Students with concerns about their physical and/or mental health should not be dissuaded from studying abroad! While it certainly is important to understand the available resources and types of challenges you may face or encounter in different locations around the world, know that there is support for you and that strategies can be made to make your international experience safe and successful!?
The following is a list of resources that might be helpful for students who have an accessibility need or health concern and are interested in studying abroad:*
- How students with disabilities can study abroad
- One student discusses her experience with dealing with dyslexia abroad
- Things to consider before going abroad with a disability
- Tips for studying abroad with a physical disability
- Studying abroad while dealing with chronic pain
- One students discusses their experience studying abroad with a mental disability
- How to manage mental illness while studying abroad
- Mental health wellness abroad- a guide
On Being an ALLY to People with Accessibility Needs
It is perfectly possible that you will end up studying abroad with someone who has an accessibility need, or you will encounter people with accessibility needs on your travels. For people who have visible accessibility needs, it can be easy to assume that they lead a difficult life that is less fulfilling than yours, which can lead you down the path of feeling sorry for them. To be an ally for a person with an accessibility need, pity is not the answer. People want understanding and compassion, but they need to be recognized as equals, and part of being an ally to people with accessibility needs is making sure that you do not treat them as inferior.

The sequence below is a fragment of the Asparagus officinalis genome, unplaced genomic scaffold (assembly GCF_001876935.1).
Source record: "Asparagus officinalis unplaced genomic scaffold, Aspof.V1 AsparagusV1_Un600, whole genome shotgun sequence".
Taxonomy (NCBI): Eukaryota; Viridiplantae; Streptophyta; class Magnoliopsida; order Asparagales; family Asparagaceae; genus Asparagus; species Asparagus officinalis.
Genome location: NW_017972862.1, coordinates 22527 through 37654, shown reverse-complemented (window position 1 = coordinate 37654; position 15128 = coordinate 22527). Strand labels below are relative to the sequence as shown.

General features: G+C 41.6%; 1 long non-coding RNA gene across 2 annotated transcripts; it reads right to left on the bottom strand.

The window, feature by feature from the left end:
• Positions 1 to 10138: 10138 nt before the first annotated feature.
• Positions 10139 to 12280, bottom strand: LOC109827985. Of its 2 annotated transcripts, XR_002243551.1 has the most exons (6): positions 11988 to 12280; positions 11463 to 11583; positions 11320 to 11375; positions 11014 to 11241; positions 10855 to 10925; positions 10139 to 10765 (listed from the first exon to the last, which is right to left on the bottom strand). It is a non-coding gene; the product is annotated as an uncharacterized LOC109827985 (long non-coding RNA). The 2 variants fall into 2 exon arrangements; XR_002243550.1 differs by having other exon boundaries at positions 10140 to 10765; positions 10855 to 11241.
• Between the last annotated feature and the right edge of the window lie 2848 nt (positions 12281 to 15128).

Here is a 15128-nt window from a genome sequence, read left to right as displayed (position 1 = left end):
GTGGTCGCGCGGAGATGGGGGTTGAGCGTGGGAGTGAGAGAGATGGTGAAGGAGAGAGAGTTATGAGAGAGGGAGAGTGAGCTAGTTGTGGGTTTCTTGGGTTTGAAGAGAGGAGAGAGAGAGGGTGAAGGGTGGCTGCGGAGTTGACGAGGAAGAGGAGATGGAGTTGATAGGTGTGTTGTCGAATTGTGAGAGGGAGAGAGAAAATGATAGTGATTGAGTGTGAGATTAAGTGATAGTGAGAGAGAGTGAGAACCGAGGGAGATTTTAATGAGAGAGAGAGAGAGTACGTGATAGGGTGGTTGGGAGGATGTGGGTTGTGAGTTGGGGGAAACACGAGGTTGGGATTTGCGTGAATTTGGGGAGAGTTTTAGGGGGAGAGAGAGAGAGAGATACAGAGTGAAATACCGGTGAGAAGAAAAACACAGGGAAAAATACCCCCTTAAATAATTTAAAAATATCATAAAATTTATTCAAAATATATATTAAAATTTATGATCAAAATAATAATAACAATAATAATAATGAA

Although some people have obvious or visible accessibility needs, other people have needs or conditions that are not immediately apparent or visible. It is wise to refrain from making any ableist jokes or comments—even if no one has an accessibility need who is within earshot, making those kinds of comments perpetuate an ableist culture and dehumanize people with disabilities.
If someone confides in you that they have an accessibility need, it can be a little bit confusing to know exactly how to respond or behave. You want to find ways of being supportive and helpful without making the person feel as though you are taking away their independence, pitying them, or making them feel ashamed of their need for help. The following sources provide information about how to be an ally toward people with accessibility needs, both visible and invisible:*
- General tips for being an ally to a person with a disability
- More ways to be an ally to people with disabilities
- Being an ally to a person with an invisible illness
- One author discusses why pity is not helpful
- “Helpful” things that really aren’t helpful for people with disabilities
Diversity Abroad - Student with Disabilities Abroad
University of Minnesota - Students with Disabilities
NorthWestern University - Accessibility Abroad
NorthWestern University - Tips from Students with Disabilities
Abroad With Disabilities - Resources and Support for Students with Disabilities
*Guilford College is not responsible for the content of these links and has not screened them for validity. Readers should be advised that there could be strong content or sensitive material within them. They have been included here because they may be a valuable resource for personal knowledge. Reader discretion is advised.